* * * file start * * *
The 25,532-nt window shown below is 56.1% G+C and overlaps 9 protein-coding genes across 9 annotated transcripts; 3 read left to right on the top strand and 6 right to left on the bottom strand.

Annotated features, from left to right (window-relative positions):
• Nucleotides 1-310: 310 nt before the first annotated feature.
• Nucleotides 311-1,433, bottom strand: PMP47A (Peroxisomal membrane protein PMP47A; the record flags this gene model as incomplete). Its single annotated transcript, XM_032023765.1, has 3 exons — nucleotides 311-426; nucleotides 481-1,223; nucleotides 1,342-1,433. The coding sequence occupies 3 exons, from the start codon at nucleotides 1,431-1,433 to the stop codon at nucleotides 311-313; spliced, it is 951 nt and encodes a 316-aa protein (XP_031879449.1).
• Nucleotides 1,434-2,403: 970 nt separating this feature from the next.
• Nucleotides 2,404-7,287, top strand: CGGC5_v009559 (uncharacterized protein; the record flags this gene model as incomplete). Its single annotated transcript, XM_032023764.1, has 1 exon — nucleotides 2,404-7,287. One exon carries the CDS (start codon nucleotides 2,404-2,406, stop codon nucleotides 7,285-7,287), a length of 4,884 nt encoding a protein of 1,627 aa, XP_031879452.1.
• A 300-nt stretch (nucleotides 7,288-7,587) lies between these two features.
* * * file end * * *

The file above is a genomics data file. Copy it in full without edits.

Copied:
The 25,532-nt window shown below is 56.1% G+C and overlaps 9 protein-coding genes across 9 annotated transcripts; 3 read left to right on the top strand and 6 right to left on the bottom strand.

Annotated features, from left to right (window-relative positions):
• Nucleotides 1-310: 310 nt before the first annotated feature.
• Nucleotides 311-1,433, bottom strand: PMP47A (Peroxisomal membrane protein PMP47A; the record flags this gene model as incomplete). Its single annotated transcript, XM_032023765.1, has 3 exons — nucleotides 311-426; nucleotides 481-1,223; nucleotides 1,342-1,433. The coding sequence occupies 3 exons, from the start codon at nucleotides 1,431-1,433 to the stop codon at nucleotides 311-313; spliced, it is 951 nt and encodes a 316-aa protein (XP_031879449.1).
• Nucleotides 1,434-2,403: 970 nt separating this feature from the next.
• Nucleotides 2,404-7,287, top strand: CGGC5_v009559 (uncharacterized protein; the record flags this gene model as incomplete). Its single annotated transcript, XM_032023764.1, has 1 exon — nucleotides 2,404-7,287. One exon carries the CDS (start codon nucleotides 2,404-2,406, stop codon nucleotides 7,285-7,287), a length of 4,884 nt encoding a protein of 1,627 aa, XP_031879452.1.
• A 300-nt stretch (nucleotides 7,288-7,587) lies between these two features.